I'm trying to make an RPC call to a Substrate node, but I can't generate a proper Storage Key. The Module and Method parts are fine, the problem is the Twox64Concat part. The sp_core::twox_64 of value 33955c59b47da83d1cade50f724a6993 should return 61cb07b62bdbaa9980 but returns ef859d4c4bea1c66 instead.

enter image description here

Data storage structure:

#[pallet::getter(fn addresses_owned)]
/// Keeps track of address owners.
pub(super) type AddressOwners<T: Config> =
   StorageMap<_, Twox64Concat, Address, BoundedVec<T::AccountId, T::MaxAddressOwners>, ValueQuery>;

The rest part of the pallet can be found here.

My code:

    let module_name = "Nolik";
    let module_name_twox = sp_core::twox_128(module_name.as_bytes());
    let module_name_hex = hex::encode(module_name_twox.clone());
    println!("MODULE {:?}", module_name_hex);

    let method_name = "AddressOwners";
    let method_name_twox = sp_core::twox_128(method_name.as_bytes());
    let method_name_hex = hex::encode(method_name_twox.clone());
    println!("METHOD {:?}", method_name_hex);

    let storage_key = "33955c59b47da83d1cade50f724a6993";
    let storage_key_twox = sp_core::twox_64(storage_key.as_bytes());
    let storage_key_hex = hex::encode(storage_key_twox.clone());
    println!("TWOX64 {:?}", storage_key_hex);

    let twox_64_concat: Vec<u8> = storage_key_twox

    let twox_64_concat_hex = hex::encode(twox_64_concat.clone());
    println!("TWOX64CONCAT {:?}", twox_64_concat_hex);

    let key = format!("0x{}{}{}", module_name_hex, method_name_hex, twox_64_concat_hex);
    println!("KEY {:?}", key);

The output

MODULE "f90f720da6ab97a2d8404b27e705dda8"
METHOD "82074de3756f76dc0e8434b877c54d17"
TWOX64 "ef859d4c4bea1c66"
TWOX64CONCAT "ef859d4c4bea1c663333393535633539623437646138336431636164653530663732346136393933"
KEY "0xf90f720da6ab97a2d8404b27e705dda882074de3756f76dc0e8434b877c54d17ef859d4c4bea1c663333393535633539623437646138336431636164653530663732346136393933"

Would appreciate any advice. Thanks!


let storage_key_twox = sp_core::twox_64(storage_key.as_bytes().encode().as_ref());

solves the issue and I get the 61cb07b62bdbaa99 hash. But, there is extra 80 after it. It is possible to extend the original set of bytes and manually add 128 to byte array.

let mut with_80: Vec<u8> = vec![128];

But I'm sure it's the wrong way of doing it.

enter image description here

  • Can you try using the hashed_key_for(k1, k2) function from here docs.rs/frame-support/3.0.0/frame_support/storage/…? Commented Mar 19, 2022 at 15:33
  • I could not use it directly because of conflicts in Cargo.toml, but I looked through the source code and found out that I need to encode the source bytes. I've changed let storage_key_twox = sp_core::twox_64(storage_key.as_bytes()); to let storage_key_twox = sp_core::twox_64(storage_key.as_bytes().encode().as_ref()); and I got the output 61cb07b62bdbaa99. That's a breakthrough ) The only difference is that the Storage Key contains 80 right after 61cb07b62bdbaa99. Still trying to understand the nature of it. Commented Mar 19, 2022 at 18:42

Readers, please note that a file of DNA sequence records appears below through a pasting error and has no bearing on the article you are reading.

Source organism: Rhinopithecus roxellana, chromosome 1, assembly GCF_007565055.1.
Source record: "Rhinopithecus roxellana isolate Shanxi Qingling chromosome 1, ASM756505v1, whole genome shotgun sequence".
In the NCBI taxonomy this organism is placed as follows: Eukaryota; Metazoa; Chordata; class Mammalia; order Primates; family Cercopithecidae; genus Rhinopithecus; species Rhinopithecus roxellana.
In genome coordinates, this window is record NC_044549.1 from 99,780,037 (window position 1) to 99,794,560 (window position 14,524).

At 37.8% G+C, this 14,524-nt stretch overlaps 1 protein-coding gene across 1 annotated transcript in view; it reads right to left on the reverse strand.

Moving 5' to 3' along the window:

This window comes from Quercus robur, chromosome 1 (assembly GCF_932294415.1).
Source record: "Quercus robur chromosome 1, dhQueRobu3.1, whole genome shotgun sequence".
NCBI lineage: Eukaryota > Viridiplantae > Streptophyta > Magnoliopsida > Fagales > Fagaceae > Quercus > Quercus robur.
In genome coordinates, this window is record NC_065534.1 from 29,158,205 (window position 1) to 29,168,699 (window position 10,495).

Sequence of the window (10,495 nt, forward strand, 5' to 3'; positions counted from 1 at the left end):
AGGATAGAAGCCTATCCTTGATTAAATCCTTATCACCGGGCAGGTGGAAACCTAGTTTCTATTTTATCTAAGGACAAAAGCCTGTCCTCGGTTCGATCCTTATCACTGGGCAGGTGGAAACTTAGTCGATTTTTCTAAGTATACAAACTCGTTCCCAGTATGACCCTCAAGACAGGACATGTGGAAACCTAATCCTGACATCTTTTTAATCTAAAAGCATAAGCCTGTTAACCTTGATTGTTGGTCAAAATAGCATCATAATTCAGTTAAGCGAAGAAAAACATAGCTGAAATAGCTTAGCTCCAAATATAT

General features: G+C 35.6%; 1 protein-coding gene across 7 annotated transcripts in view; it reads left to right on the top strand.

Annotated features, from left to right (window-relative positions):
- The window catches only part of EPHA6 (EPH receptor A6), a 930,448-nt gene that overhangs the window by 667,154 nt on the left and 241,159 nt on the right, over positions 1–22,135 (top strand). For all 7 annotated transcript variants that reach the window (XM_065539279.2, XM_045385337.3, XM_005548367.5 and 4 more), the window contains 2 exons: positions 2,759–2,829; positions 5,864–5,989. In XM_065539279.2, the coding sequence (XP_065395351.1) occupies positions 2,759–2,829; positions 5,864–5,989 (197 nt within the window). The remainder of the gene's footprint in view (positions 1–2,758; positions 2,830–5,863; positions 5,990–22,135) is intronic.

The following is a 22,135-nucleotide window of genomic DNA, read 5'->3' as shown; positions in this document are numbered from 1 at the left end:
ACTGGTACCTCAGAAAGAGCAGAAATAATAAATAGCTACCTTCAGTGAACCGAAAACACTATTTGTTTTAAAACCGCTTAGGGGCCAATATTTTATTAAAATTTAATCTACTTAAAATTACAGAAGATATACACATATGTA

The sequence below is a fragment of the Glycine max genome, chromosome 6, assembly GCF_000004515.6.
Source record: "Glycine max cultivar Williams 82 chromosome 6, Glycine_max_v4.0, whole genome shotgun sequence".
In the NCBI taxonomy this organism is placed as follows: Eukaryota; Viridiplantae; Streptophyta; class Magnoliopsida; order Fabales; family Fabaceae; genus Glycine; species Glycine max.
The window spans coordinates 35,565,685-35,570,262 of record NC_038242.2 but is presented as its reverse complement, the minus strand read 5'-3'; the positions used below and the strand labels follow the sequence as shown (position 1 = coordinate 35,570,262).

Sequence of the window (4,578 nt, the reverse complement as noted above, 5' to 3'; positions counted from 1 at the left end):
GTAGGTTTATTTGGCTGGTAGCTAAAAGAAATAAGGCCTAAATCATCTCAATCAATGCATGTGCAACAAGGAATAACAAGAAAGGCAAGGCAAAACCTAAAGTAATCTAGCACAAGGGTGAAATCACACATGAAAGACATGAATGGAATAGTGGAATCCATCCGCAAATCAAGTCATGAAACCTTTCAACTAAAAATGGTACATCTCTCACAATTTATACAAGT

• You should really avoid re-writing these functions on your own if you can. There should really be no issues to import the actual functions provided by frame_support, and if there is, you should ask that as a question we can answer fro you in another post.
    – Shawn Tabrizi
    Commented Mar 20, 2022 at 1:32
  • I've tried every library out there I could find. Unfortunately, each time I faced some issues and wasted so much time to understand how those libraries work. That's why I decided to make this move and understand how to generate these requests on my own. Commented Mar 20, 2022 at 3:09

1 Answer 1


I believe all the confusion here is related to the encoding of byte vectors.

Vectors in SCALE are encoded with a length prefix represented with a compact number.

A collection of same-typed values is encoded, prefixed with a compact encoding of the number of items, followed by each item's encoding concatenated in turn.

This is required because all of of a scale encoded blob is just bytes, so if at some point, some arbitrary number of bytes needs to be decoded, the decoder needs to know how many of those bytes should be used for the byte blob.

As you solved yourself, you need to encode() the bytes before you hash them, so that the length of the bytes is included in the hashing algorithm.

Lets look at your storage_key more closely then, before and after the encode:

let storage_key = "33955c59b47da83d1cade50f724a6993";
let storage_key_bytes = storage_key.as_bytes();
let storage_key_bytes_encoded = storage_key_bytes.encode();

println!("storage_key_bytes: {:?}", storage_key_bytes);
println!("storage_key_bytes_encoded: {:?}", storage_key_bytes_encoded);

storage_key_bytes: [51, 51, 57, 53, 53, 99, 53, 57, 98, 52, 55, 100, 97, 56, 51, 100, 49, 99, 97, 100, 101, 53, 48, 102, 55, 50, 52, 97, 54, 57, 57, 51]

storage_key_bytes_encoded: [128, 51, 51, 57, 53, 53, 99, 53, 57, 98, 52, 55, 100, 97, 56, 51, 100, 49, 99, 97, 100, 101, 53, 48, 102, 55, 50, 52, 97, 54, 57, 57, 51]

As you can see, there is an extra 128 at the front of storage_key_bytes_encoded.

So you need to also include the encode() to your twox_64_concat calculation:

let twox_64_concat: Vec<u8> = storage_key_twox

This results in the correct storage key with the extra 80, which is just hex representation of 128:


  • That's amazing! Thank you so much for your help Commented Mar 20, 2022 at 2:58

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